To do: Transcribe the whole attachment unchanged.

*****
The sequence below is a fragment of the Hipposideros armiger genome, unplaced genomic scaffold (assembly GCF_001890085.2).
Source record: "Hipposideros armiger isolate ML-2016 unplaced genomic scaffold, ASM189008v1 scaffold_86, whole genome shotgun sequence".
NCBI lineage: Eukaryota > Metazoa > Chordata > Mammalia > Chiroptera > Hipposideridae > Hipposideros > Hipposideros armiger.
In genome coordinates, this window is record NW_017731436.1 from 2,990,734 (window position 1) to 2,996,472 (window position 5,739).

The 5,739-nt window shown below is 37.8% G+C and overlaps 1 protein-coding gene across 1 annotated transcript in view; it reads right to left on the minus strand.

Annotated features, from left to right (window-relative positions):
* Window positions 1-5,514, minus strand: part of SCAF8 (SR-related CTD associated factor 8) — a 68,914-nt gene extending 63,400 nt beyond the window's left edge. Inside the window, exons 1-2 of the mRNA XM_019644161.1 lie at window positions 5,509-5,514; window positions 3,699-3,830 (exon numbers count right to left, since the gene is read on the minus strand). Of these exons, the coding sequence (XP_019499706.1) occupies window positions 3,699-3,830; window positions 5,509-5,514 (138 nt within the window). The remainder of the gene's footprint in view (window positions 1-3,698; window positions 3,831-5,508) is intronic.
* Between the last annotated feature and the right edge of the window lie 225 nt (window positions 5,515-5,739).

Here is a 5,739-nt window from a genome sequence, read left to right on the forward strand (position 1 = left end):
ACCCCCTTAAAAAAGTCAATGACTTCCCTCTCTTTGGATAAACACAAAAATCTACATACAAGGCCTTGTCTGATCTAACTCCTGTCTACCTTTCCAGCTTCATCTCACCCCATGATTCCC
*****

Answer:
The sequence below is a fragment of the Hipposideros armiger genome, unplaced genomic scaffold (assembly GCF_001890085.2).
Source record: "Hipposideros armiger isolate ML-2016 unplaced genomic scaffold, ASM189008v1 scaffold_86, whole genome shotgun sequence".
NCBI lineage: Eukaryota > Metazoa > Chordata > Mammalia > Chiroptera > Hipposideridae > Hipposideros > Hipposideros armiger.
In genome coordinates, this window is record NW_017731436.1 from 2,990,734 (window position 1) to 2,996,472 (window position 5,739).

The 5,739-nt window shown below is 37.8% G+C and overlaps 1 protein-coding gene across 1 annotated transcript in view; it reads right to left on the minus strand.

Annotated features, from left to right (window-relative positions):
* Window positions 1-5,514, minus strand: part of SCAF8 (SR-related CTD associated factor 8) — a 68,914-nt gene extending 63,400 nt beyond the window's left edge. Inside the window, exons 1-2 of the mRNA XM_019644161.1 lie at window positions 5,509-5,514; window positions 3,699-3,830 (exon numbers count right to left, since the gene is read on the minus strand). Of these exons, the coding sequence (XP_019499706.1) occupies window positions 3,699-3,830; window positions 5,509-5,514 (138 nt within the window). The remainder of the gene's footprint in view (window positions 1-3,698; window positions 3,831-5,508) is intronic.
* Between the last annotated feature and the right edge of the window lie 225 nt (window positions 5,515-5,739).

Here is a 5,739-nt window from a genome sequence, read left to right on the forward strand (position 1 = left end):
ACCCCCTTAAAAAAGTCAATGACTTCCCTCTCTTTGGATAAACACAAAAATCTACATACAAGGCCTTGTCTGATCTAACTCCTGTCTACCTTTCCAGCTTCATCTCACCCCATGATTCCC